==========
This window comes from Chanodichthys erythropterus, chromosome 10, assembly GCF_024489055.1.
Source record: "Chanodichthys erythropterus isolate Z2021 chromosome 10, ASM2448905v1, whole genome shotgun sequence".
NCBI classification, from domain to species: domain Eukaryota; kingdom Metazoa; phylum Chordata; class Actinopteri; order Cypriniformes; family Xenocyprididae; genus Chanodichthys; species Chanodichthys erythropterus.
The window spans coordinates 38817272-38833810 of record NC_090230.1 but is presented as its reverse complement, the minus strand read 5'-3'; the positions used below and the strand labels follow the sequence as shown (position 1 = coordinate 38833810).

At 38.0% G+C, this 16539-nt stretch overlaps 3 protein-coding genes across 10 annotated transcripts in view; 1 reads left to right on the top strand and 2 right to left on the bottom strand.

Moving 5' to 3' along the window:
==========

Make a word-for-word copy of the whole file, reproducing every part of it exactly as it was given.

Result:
This window comes from Chanodichthys erythropterus, chromosome 10, assembly GCF_024489055.1.
Source record: "Chanodichthys erythropterus isolate Z2021 chromosome 10, ASM2448905v1, whole genome shotgun sequence".
NCBI classification, from domain to species: domain Eukaryota; kingdom Metazoa; phylum Chordata; class Actinopteri; order Cypriniformes; family Xenocyprididae; genus Chanodichthys; species Chanodichthys erythropterus.
The window spans coordinates 38817272-38833810 of record NC_090230.1 but is presented as its reverse complement, the minus strand read 5'-3'; the positions used below and the strand labels follow the sequence as shown (position 1 = coordinate 38833810).

At 38.0% G+C, this 16539-nt stretch overlaps 3 protein-coding genes across 10 annotated transcripts in view; 1 reads left to right on the top strand and 2 right to left on the bottom strand.

Moving 5' to 3' along the window: